Our Grandma, Frances Ellen Tustin,
had to babysit, so she left after two years of school.
She had learned to read! She used that skill
to educate herself and lived her life to the full.
At twelve, Grandma worked as a hotel maid.
Married at seventeen, she had two sons.
She and Grandpa worked hard to support
their family during the Great Depression.
Our grandparents moved a lot, flipping houses.
Grandma wallpapered, painted, and plastered.
The last house they renovated was her childhood
home, using all the skills they had mastered.
Grandma lived there for more than thirty years,
raising chickens, planting grapes and fruit trees.
She grew asparagus, strawberries, and flowers,
and cultivated her garden into her eightees.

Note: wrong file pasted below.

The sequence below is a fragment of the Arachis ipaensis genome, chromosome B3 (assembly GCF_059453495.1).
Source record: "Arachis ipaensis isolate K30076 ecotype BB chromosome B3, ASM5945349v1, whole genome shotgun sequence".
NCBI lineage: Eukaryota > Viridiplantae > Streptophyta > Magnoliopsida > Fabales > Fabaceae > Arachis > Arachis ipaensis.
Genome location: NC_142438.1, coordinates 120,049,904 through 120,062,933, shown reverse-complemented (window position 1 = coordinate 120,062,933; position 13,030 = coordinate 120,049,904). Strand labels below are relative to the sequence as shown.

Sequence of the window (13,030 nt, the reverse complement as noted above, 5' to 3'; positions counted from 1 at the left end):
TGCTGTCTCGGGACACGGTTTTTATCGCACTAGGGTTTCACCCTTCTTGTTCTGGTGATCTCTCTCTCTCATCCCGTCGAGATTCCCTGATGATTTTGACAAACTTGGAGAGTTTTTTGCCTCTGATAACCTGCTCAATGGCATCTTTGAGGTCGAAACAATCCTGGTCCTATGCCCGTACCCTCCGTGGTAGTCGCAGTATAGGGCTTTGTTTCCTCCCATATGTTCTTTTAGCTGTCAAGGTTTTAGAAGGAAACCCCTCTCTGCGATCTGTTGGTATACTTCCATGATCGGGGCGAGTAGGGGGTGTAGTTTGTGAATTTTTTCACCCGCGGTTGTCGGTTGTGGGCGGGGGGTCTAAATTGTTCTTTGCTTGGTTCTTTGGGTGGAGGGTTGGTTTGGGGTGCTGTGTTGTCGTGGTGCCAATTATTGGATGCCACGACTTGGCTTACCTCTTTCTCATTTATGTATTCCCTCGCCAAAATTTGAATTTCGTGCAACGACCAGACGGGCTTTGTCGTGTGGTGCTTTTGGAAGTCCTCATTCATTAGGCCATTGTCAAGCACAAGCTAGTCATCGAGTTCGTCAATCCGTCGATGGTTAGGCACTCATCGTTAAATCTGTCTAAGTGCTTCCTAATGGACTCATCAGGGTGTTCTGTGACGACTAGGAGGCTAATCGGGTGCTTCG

Grandma decorated her home with hooked rugs,
handmade quilts, and afghans she crocheted.
Her grandchildren were always proud
to wear the beautiful clothes she made.
Cooking in restaurants and caring for the sick…
Grandma had many jobs over the years.
She was a long-time Sunday school teacher
who had earned the respect of her peers.
We always ate well at Grandma’s house…
Everybody loved her black walnut cinnamon buns!
Grandma fed us chicken cacciatore and cookies.
We gathered eggs in the henhouse. That was fun!
In summer, Grandma gave strawberries
to friends and neighbors and made strawberry pies.
A huge bowl of strawberries waited for us at
Grandma’s. We couldn’t eat them all, but we tried!
The Raggedy Ann and Andy Dolls Grandma made
were in demand at local gift shops.
The dolls she made for her great grandchildren
were always loved a lot!
Most of my generation wanted to be like Grandma.
Great granddaughters, and great nieces, too,
are named “Frances” or “Ellen” or “Tustin,”
a gentle reminder: Be known by the good works you do.
Reprinted from Life in Inspiring Places
Copyright© 2019 by Cheryl Batavia